For example, it is not uncommon for people with a saviour syndrome to have codependent relationships. This means that they regularly prioritise the needs of their partner over their own, and feel responsible for their moods. This leads to attempts to manage the choices or actions of that partner, regardless of whether this help is wanted or needed. This unhealthy dynamic often leaves both partners unsatisfied, with one resenting the attempts to be directed, and the other feeling that their efforts to help are unsuccessful. 

Transforming a codependent relationship is difficult, especially when you are struggling with the patterns of behavior found in saviour syndrome.  Getting some personal space to take care of your needs, recharge your energy and reflect on what’s working and not working in your relationship is a good place to start bringing balance into your relationship.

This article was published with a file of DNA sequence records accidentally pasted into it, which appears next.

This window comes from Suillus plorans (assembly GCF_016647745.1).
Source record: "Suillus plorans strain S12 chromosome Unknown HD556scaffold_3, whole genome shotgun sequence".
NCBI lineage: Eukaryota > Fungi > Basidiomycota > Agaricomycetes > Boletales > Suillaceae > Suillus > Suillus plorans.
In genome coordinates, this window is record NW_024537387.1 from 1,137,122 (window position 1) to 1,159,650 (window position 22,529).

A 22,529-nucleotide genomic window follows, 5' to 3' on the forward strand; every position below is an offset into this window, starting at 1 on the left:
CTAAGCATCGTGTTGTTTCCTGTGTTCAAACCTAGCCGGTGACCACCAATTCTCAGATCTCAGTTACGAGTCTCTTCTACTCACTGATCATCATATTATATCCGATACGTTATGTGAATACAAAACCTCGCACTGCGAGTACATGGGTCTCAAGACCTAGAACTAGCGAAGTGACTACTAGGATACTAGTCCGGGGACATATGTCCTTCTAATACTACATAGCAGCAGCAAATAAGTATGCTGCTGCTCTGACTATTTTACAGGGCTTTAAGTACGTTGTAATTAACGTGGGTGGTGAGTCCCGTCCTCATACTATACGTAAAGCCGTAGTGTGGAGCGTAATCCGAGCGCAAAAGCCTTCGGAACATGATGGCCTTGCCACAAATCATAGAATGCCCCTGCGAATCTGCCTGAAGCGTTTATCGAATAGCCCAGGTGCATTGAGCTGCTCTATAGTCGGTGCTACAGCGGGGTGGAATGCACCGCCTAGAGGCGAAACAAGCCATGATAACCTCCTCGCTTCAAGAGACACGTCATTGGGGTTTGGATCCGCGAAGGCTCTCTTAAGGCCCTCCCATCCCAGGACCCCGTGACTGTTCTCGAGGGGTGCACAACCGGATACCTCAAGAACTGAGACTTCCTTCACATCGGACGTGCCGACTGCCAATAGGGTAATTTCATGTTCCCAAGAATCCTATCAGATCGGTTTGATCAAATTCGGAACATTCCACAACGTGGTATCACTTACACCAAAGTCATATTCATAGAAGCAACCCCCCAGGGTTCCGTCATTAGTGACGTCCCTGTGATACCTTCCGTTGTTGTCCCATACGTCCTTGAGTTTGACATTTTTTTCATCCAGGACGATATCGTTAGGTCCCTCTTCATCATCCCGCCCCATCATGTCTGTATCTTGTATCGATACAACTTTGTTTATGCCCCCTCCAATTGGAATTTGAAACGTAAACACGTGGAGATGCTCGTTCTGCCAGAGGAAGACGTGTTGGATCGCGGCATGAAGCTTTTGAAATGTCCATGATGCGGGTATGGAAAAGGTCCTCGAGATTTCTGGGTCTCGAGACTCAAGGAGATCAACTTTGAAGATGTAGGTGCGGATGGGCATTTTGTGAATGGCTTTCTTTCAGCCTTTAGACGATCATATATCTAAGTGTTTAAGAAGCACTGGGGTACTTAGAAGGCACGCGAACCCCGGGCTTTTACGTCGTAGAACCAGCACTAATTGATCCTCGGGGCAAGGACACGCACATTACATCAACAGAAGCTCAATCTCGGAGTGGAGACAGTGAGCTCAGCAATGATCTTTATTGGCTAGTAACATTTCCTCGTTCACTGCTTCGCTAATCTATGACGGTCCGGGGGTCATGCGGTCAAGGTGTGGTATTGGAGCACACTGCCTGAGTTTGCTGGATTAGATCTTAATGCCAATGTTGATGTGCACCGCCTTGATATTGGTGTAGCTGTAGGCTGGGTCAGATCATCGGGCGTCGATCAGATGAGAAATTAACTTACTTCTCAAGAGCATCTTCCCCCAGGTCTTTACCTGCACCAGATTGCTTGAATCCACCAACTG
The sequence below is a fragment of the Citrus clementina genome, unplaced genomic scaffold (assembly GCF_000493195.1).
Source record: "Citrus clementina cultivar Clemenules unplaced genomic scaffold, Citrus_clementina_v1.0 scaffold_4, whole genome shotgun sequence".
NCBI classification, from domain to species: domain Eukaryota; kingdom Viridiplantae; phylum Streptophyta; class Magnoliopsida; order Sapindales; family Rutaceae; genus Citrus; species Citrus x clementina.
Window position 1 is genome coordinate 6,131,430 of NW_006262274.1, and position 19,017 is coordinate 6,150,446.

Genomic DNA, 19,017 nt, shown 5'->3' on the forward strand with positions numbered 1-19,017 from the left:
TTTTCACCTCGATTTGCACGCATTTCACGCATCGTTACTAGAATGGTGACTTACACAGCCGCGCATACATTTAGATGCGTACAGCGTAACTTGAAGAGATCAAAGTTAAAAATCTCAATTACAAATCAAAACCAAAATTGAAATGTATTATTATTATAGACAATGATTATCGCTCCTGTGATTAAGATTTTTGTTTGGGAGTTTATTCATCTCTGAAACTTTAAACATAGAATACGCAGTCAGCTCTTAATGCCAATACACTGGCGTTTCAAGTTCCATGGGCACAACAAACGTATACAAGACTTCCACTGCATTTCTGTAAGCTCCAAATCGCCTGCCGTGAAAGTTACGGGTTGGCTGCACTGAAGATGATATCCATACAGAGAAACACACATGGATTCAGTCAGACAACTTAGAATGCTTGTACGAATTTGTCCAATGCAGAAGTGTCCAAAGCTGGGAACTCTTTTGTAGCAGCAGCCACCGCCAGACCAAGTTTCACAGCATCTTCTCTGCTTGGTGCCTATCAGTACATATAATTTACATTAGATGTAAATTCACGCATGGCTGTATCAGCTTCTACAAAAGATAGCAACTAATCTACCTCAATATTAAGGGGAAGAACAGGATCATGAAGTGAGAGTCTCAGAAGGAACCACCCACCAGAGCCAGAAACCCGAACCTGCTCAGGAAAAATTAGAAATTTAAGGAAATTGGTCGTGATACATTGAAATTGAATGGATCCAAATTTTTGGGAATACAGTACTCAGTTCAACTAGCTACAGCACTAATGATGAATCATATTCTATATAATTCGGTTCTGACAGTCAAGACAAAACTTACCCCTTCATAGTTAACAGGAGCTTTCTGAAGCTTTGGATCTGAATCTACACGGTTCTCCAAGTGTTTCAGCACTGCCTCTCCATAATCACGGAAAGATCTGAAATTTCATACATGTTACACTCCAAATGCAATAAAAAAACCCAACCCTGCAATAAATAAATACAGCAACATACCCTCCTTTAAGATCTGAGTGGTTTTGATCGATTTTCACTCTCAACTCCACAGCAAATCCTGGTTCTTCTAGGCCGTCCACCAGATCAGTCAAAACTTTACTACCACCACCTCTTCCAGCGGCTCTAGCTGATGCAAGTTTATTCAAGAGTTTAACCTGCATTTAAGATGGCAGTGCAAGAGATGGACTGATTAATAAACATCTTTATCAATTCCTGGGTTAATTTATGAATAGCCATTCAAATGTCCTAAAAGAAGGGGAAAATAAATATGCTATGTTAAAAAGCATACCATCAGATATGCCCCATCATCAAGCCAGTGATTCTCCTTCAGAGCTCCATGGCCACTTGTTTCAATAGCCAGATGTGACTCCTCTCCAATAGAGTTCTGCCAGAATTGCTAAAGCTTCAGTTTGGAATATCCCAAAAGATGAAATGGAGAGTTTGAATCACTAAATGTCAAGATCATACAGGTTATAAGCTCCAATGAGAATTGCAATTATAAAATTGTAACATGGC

Moving Past Saviour Complex and Towards Personal Growth

The unfortunate reality for people with saviour complex is that until the issues driving their behaviour are addressed, the help that they so want to give to others may not be effective, appropriate or sustainable. Taking care of one’s own needs, and being clear on the motivations for providing help to others is critical in giving the right kind of support in a way that is not destructive to the giver. Some key actions in moving past saviour syndrome and towards healthy personal growth include the following:

Making space for reflection

When we give ourselves time to reflect on our actions, we allow ourselves the opportunity to cultivate awareness of our actions and the true intentions behind them. Important questions to ask yourself during these periods of reflection include things like:

  • Was this the right time to involve myself? Why or why not?